One of my favourite books on Early Dances is The Playford Ball by Kate Van Winkle Keller and Genevieve Shimer. The reason for this is not only a very comprehensive way of description of “103 Early English Country Dances”, but also the deep exploration of the sources together with social and political contexts of the dances, their titles and dance tunes.
As widely accepted, the English country-dances had a vast influence on European social dances, French ones at first and then on the Middle-European through “the filter” of the French dancing masters or their influence. Nevertheless, to my knowledge nobody has questioned so far, if the domestic country environment of Middle Europe was able to have an influence on the noble and burgher ballroom-dance culture in the 18th Century. We have evidence of the “issues of nation” in such dances after 1848, but how about the period 100 years before?
In the year 1758 Adam Wolfgang Winterschmid, dancing master at the Altdorf University near Nurnberg in Bavaria, not very far from the border line of the Bohemian Lands, published in his Kurze und leichte Anweisung, die Compagnie Tänze…( Faksimile, Freiburg 2008) a dance called The Prague Student (Der Prager Student). This dance is interesting not only from the point, that it contains in its second part a waltzing section, embedded in a logways formation of dancers, but from the point of “issue of nation” that the first part is set to an ancient Bohemian (Czech) folk song Káča má, Káča má (Kate has, Kate has…). The tune evokes also the very well known French tune Sur le pont d´Avignon.
The anapaestic rhythm of the first part of the tune, so typical for the popular dance polka, which will conquer the whole of Europe after 1840 and which after one 19th Century story had been invented by one Bohemian country girl (and exists still as a base of Bohemian folk dance repertoire), would be interesting to investigate on the first plan together with the evidence of the existence of the tune in various parts of the Bohemian lands. On the second plan there is the question of the possibilities of transference of the country folk dance into the towns (Prague in Bohemia and then to Altdorf in Bavaria) via students. The third question is the French element (the coincidence – or influence?) in the tune, as French troops occupied part of the Bohemian lands from 40s of the 18th Century during the War of the Austrian Succession (1741-1748), when Bavaria, where Altdorf lies, was the homeland of Karl Albrecht Wittelbach, who should have been crowned as the King of Bohemia in Prague in 1741, supported in his claims against Marie Therese Habsburg by part of the Bohemian nobility.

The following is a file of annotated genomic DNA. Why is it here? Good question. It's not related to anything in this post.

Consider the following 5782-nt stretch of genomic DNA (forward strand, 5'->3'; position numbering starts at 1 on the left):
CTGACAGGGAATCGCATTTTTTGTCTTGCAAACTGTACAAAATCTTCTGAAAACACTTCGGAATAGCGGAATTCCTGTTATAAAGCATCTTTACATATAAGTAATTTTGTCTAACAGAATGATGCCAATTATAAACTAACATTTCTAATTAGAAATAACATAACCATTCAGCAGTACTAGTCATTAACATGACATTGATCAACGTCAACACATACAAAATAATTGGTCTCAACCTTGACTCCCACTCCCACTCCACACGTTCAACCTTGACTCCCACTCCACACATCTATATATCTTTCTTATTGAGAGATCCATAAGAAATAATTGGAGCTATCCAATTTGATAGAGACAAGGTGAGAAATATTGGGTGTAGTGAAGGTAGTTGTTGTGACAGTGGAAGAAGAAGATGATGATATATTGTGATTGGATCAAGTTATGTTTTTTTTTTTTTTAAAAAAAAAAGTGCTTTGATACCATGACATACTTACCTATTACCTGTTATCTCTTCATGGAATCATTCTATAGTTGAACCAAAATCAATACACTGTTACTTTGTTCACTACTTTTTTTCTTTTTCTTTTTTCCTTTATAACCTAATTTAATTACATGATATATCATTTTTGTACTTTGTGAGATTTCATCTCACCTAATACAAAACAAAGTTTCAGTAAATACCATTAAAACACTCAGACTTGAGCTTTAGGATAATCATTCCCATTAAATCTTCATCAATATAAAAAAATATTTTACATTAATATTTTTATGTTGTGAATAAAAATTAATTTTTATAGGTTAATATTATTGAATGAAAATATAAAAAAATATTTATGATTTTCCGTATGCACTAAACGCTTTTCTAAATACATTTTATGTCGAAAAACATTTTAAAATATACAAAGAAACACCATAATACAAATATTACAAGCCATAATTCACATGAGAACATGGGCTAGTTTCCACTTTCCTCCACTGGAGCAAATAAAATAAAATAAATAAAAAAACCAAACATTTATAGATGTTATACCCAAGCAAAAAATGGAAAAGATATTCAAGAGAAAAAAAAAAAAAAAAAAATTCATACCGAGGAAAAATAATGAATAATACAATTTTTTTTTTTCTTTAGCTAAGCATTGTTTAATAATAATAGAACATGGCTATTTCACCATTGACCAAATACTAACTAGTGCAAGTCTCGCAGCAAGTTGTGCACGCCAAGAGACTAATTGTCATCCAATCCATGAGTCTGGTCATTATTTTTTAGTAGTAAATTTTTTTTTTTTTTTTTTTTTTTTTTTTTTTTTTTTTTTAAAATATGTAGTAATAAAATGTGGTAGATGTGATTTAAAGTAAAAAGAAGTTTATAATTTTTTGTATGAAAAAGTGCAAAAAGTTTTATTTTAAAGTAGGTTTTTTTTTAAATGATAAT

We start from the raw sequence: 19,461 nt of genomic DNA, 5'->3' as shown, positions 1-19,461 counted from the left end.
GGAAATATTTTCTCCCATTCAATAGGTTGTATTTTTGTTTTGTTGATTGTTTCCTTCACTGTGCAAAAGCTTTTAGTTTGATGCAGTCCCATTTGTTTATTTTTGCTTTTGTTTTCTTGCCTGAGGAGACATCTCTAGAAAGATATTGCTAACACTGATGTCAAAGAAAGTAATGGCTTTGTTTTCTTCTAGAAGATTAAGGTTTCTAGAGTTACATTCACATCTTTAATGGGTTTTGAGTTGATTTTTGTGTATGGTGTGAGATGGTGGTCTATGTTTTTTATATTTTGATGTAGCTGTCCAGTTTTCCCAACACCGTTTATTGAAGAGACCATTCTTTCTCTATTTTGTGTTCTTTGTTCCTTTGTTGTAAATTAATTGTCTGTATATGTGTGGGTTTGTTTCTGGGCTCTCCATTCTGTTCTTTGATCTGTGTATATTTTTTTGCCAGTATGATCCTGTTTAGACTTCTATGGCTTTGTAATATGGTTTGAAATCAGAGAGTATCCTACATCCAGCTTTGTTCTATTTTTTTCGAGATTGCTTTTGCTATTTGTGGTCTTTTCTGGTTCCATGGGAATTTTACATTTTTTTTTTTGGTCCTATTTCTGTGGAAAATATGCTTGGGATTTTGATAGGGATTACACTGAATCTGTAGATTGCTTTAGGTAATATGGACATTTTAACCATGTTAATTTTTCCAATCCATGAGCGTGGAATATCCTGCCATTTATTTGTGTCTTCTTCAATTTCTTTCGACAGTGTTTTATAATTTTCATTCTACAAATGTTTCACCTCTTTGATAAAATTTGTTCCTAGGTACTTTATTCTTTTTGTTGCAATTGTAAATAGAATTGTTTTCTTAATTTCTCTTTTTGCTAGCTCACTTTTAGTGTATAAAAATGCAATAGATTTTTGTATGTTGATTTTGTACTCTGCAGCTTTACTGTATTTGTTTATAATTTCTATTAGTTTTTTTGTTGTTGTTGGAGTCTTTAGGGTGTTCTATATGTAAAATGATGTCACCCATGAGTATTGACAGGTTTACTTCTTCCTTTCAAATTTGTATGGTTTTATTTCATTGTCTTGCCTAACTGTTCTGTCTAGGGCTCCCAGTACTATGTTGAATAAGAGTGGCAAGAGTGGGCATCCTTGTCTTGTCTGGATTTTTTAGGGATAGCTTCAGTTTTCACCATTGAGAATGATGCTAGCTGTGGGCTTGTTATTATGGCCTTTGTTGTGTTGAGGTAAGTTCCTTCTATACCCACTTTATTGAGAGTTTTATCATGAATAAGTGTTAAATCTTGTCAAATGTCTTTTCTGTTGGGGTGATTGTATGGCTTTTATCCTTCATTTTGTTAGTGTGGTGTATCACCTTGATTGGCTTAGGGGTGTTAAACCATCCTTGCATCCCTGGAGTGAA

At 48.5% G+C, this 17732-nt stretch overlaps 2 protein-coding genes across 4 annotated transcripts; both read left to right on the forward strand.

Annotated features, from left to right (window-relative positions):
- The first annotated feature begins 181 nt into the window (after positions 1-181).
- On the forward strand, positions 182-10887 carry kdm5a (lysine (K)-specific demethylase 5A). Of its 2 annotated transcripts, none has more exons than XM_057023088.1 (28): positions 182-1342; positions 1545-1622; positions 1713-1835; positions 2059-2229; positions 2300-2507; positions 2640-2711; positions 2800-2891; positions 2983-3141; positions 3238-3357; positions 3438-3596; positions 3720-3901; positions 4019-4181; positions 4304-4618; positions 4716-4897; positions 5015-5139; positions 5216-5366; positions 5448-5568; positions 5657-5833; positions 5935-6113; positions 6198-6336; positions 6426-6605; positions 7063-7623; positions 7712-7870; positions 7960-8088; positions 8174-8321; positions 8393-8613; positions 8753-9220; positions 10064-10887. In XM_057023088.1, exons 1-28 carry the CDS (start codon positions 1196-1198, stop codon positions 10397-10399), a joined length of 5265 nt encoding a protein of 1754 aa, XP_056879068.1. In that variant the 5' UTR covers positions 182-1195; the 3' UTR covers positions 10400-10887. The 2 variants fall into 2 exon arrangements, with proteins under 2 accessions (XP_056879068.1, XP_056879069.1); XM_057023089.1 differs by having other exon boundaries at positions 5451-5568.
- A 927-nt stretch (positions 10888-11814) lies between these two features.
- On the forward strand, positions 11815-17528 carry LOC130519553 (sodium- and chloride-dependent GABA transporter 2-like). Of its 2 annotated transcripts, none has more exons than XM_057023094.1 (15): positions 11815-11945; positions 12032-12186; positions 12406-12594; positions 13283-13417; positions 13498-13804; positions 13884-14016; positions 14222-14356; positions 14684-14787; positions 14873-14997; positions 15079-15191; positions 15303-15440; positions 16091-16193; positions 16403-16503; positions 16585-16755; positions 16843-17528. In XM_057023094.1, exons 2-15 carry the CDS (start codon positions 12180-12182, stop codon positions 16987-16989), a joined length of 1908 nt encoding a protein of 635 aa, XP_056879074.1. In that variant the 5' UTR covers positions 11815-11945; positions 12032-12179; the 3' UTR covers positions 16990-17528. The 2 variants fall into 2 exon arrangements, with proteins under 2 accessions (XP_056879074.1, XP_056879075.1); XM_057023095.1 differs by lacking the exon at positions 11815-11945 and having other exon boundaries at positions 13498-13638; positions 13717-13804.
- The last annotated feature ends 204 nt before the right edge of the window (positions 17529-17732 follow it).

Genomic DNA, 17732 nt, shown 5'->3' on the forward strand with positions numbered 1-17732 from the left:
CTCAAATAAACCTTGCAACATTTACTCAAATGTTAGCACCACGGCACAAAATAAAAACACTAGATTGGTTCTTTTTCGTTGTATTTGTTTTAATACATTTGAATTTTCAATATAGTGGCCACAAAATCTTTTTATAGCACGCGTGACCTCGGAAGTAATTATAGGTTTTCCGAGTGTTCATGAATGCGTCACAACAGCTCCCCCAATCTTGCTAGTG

In addition, with Karl Albrecht, future Charles VII, for a short time the Emperor of the Holy Roman Empire, another interesting chapter of our “detective story” starts. To the above-mentioned tune of the folk song Kate has, Kate has, an anonymous poet in Bohemia invented and put in circulation ten new verses, supporting the claim of Karl Albrecht to the Bohemian Crown. The song starts Prague has, Prague has and continues: “.…new Lord, King from Bavaria, rejoice all Bohemians, Charles the Seventh will please you.”
However, the political situation turned in the year 1743 to the advantage of Marie Theresa; her troops defeated the Bavarian and French ones and drove them out of Bohemian lands. Marie Theresa was crowned the Queen of Bohemia, revenged herself on all of her enemies, and persecuted everyone and everything connected with the claim of Karl Albrecht. The tune of the dance Kate has, Kate has and the dance itself was also “put on the index” as it was contaminated with the possibility of singing the tune with new pro-Wittelsbacherian words. Whoever would sing it or order the dance at any assembly would be put under arrest and punished.
Therefore – maybe, that is why it came probably with the students to Bavaria, where the students from Prague could dance it without the danger of being punished…